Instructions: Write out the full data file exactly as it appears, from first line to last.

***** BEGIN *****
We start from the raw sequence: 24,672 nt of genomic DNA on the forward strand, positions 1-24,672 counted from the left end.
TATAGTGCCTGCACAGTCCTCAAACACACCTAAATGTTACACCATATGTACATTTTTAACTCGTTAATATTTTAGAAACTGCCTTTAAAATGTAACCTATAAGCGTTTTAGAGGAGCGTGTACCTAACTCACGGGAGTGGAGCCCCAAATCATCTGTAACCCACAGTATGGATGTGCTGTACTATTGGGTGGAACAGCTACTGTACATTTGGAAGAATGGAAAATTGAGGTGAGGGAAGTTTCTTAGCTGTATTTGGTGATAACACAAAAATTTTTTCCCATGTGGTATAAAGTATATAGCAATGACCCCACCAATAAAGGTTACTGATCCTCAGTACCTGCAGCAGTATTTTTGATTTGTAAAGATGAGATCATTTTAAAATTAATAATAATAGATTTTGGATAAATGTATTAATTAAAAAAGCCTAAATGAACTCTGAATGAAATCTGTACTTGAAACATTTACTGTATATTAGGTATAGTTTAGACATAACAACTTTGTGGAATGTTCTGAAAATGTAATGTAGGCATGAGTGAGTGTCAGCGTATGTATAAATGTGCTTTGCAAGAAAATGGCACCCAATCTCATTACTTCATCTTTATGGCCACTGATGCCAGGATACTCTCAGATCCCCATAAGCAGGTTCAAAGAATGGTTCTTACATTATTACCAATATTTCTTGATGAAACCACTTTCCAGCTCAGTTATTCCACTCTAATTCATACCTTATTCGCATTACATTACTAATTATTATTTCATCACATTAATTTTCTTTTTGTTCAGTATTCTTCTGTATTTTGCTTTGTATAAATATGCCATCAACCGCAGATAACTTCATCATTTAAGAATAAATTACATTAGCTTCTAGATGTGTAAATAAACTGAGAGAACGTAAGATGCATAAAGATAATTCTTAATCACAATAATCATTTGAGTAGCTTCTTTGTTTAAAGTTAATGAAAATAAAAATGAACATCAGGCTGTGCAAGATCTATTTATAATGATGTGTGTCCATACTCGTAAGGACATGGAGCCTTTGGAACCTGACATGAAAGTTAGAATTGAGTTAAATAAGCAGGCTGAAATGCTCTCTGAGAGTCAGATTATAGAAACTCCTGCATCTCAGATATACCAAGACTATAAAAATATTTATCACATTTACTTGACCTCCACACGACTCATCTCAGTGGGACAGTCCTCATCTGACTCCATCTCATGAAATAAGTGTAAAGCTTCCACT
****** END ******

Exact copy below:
We start from the raw sequence: 24,672 nt of genomic DNA on the forward strand, positions 1-24,672 counted from the left end.
TATAGTGCCTGCACAGTCCTCAAACACACCTAAATGTTACACCATATGTACATTTTTAACTCGTTAATATTTTAGAAACTGCCTTTAAAATGTAACCTATAAGCGTTTTAGAGGAGCGTGTACCTAACTCACGGGAGTGGAGCCCCAAATCATCTGTAACCCACAGTATGGATGTGCTGTACTATTGGGTGGAACAGCTACTGTACATTTGGAAGAATGGAAAATTGAGGTGAGGGAAGTTTCTTAGCTGTATTTGGTGATAACACAAAAATTTTTTCCCATGTGGTATAAAGTATATAGCAATGACCCCACCAATAAAGGTTACTGATCCTCAGTACCTGCAGCAGTATTTTTGATTTGTAAAGATGAGATCATTTTAAAATTAATAATAATAGATTTTGGATAAATGTATTAATTAAAAAAGCCTAAATGAACTCTGAATGAAATCTGTACTTGAAACATTTACTGTATATTAGGTATAGTTTAGACATAACAACTTTGTGGAATGTTCTGAAAATGTAATGTAGGCATGAGTGAGTGTCAGCGTATGTATAAATGTGCTTTGCAAGAAAATGGCACCCAATCTCATTACTTCATCTTTATGGCCACTGATGCCAGGATACTCTCAGATCCCCATAAGCAGGTTCAAAGAATGGTTCTTACATTATTACCAATATTTCTTGATGAAACCACTTTCCAGCTCAGTTATTCCACTCTAATTCATACCTTATTCGCATTACATTACTAATTATTATTTCATCACATTAATTTTCTTTTTGTTCAGTATTCTTCTGTATTTTGCTTTGTATAAATATGCCATCAACCGCAGATAACTTCATCATTTAAGAATAAATTACATTAGCTTCTAGATGTGTAAATAAACTGAGAGAACGTAAGATGCATAAAGATAATTCTTAATCACAATAATCATTTGAGTAGCTTCTTTGTTTAAAGTTAATGAAAATAAAAATGAACATCAGGCTGTGCAAGATCTATTTATAATGATGTGTGTCCATACTCGTAAGGACATGGAGCCTTTGGAACCTGACATGAAAGTTAGAATTGAGTTAAATAAGCAGGCTGAAATGCTCTCTGAGAGTCAGATTATAGAAACTCCTGCATCTCAGATATACCAAGACTATAAAAATATTTATCACATTTACTTGACCTCCACACGACTCATCTCAGTGGGACAGTCCTCATCTGACTCCATCTCATGAAATAAGTGTAAAGCTTCCACT